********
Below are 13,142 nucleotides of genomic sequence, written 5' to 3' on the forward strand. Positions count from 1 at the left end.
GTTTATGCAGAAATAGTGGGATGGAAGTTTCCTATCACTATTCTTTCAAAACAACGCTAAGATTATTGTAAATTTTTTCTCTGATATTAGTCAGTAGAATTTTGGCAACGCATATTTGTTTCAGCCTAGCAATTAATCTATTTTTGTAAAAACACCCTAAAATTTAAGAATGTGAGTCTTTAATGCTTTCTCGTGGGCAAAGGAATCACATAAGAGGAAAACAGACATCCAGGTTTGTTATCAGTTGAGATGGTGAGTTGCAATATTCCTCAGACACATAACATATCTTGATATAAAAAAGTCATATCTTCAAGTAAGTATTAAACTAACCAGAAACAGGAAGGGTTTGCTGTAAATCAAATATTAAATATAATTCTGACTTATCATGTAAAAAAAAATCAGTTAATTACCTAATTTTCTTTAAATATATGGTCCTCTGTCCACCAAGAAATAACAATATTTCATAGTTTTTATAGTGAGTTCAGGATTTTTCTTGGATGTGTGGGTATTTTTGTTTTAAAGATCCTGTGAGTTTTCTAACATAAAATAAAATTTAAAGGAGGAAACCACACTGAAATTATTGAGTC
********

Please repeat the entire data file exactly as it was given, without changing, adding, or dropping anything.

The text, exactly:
Below are 13,142 nucleotides of genomic sequence, written 5' to 3' on the forward strand. Positions count from 1 at the left end.
GTTTATGCAGAAATAGTGGGATGGAAGTTTCCTATCACTATTCTTTCAAAACAACGCTAAGATTATTGTAAATTTTTTCTCTGATATTAGTCAGTAGAATTTTGGCAACGCATATTTGTTTCAGCCTAGCAATTAATCTATTTTTGTAAAAACACCCTAAAATTTAAGAATGTGAGTCTTTAATGCTTTCTCGTGGGCAAAGGAATCACATAAGAGGAAAACAGACATCCAGGTTTGTTATCAGTTGAGATGGTGAGTTGCAATATTCCTCAGACACATAACATATCTTGATATAAAAAAGTCATATCTTCAAGTAAGTATTAAACTAACCAGAAACAGGAAGGGTTTGCTGTAAATCAAATATTAAATATAATTCTGACTTATCATGTAAAAAAAAATCAGTTAATTACCTAATTTTCTTTAAATATATGGTCCTCTGTCCACCAAGAAATAACAATATTTCATAGTTTTTATAGTGAGTTCAGGATTTTTCTTGGATGTGTGGGTATTTTTGTTTTAAAGATCCTGTGAGTTTTCTAACATAAAATAAAATTTAAAGGAGGAAACCACACTGAAATTATTGAGTC